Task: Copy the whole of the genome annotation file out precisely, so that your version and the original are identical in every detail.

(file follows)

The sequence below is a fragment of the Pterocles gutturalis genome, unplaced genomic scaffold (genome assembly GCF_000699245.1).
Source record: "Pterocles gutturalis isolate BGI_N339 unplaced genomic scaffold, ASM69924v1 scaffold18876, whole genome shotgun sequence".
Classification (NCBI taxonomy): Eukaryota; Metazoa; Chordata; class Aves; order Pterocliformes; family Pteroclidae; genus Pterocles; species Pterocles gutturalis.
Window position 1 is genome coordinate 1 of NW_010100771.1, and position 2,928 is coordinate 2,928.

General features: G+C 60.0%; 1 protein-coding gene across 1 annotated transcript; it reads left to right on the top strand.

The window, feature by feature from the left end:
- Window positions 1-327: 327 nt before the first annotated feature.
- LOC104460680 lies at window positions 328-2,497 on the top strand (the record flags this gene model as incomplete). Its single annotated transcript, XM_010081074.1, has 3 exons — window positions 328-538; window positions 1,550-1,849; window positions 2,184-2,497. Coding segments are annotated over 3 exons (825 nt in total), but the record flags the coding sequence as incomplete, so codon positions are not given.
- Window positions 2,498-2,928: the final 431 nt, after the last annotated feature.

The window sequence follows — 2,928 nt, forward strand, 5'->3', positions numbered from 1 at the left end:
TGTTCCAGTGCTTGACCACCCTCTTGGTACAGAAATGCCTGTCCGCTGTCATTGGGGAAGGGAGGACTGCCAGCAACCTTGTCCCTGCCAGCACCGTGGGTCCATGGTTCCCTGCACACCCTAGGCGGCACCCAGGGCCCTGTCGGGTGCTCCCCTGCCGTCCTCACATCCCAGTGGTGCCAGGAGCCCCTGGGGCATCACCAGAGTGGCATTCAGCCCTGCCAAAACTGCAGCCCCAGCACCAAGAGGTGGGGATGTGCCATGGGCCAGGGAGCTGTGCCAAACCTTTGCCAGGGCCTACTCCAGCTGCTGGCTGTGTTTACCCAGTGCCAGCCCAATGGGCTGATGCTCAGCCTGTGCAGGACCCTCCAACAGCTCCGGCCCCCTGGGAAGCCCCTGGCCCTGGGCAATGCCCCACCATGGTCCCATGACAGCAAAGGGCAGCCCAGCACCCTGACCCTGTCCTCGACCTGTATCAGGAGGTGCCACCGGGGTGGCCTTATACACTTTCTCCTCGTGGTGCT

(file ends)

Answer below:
The sequence below is a fragment of the Pterocles gutturalis genome, unplaced genomic scaffold (genome assembly GCF_000699245.1).
Source record: "Pterocles gutturalis isolate BGI_N339 unplaced genomic scaffold, ASM69924v1 scaffold18876, whole genome shotgun sequence".
Classification (NCBI taxonomy): Eukaryota; Metazoa; Chordata; class Aves; order Pterocliformes; family Pteroclidae; genus Pterocles; species Pterocles gutturalis.
Window position 1 is genome coordinate 1 of NW_010100771.1, and position 2,928 is coordinate 2,928.

General features: G+C 60.0%; 1 protein-coding gene across 1 annotated transcript; it reads left to right on the top strand.

The window, feature by feature from the left end:
- Window positions 1-327: 327 nt before the first annotated feature.
- LOC104460680 lies at window positions 328-2,497 on the top strand (the record flags this gene model as incomplete). Its single annotated transcript, XM_010081074.1, has 3 exons — window positions 328-538; window positions 1,550-1,849; window positions 2,184-2,497. Coding segments are annotated over 3 exons (825 nt in total), but the record flags the coding sequence as incomplete, so codon positions are not given.
- Window positions 2,498-2,928: the final 431 nt, after the last annotated feature.

The window sequence follows — 2,928 nt, forward strand, 5'->3', positions numbered from 1 at the left end:
TGTTCCAGTGCTTGACCACCCTCTTGGTACAGAAATGCCTGTCCGCTGTCATTGGGGAAGGGAGGACTGCCAGCAACCTTGTCCCTGCCAGCACCGTGGGTCCATGGTTCCCTGCACACCCTAGGCGGCACCCAGGGCCCTGTCGGGTGCTCCCCTGCCGTCCTCACATCCCAGTGGTGCCAGGAGCCCCTGGGGCATCACCAGAGTGGCATTCAGCCCTGCCAAAACTGCAGCCCCAGCACCAAGAGGTGGGGATGTGCCATGGGCCAGGGAGCTGTGCCAAACCTTTGCCAGGGCCTACTCCAGCTGCTGGCTGTGTTTACCCAGTGCCAGCCCAATGGGCTGATGCTCAGCCTGTGCAGGACCCTCCAACAGCTCCGGCCCCCTGGGAAGCCCCTGGCCCTGGGCAATGCCCCACCATGGTCCCATGACAGCAAAGGGCAGCCCAGCACCCTGACCCTGTCCTCGACCTGTATCAGGAGGTGCCACCGGGGTGGCCTTATACACTTTCTCCTCGTGGTGCT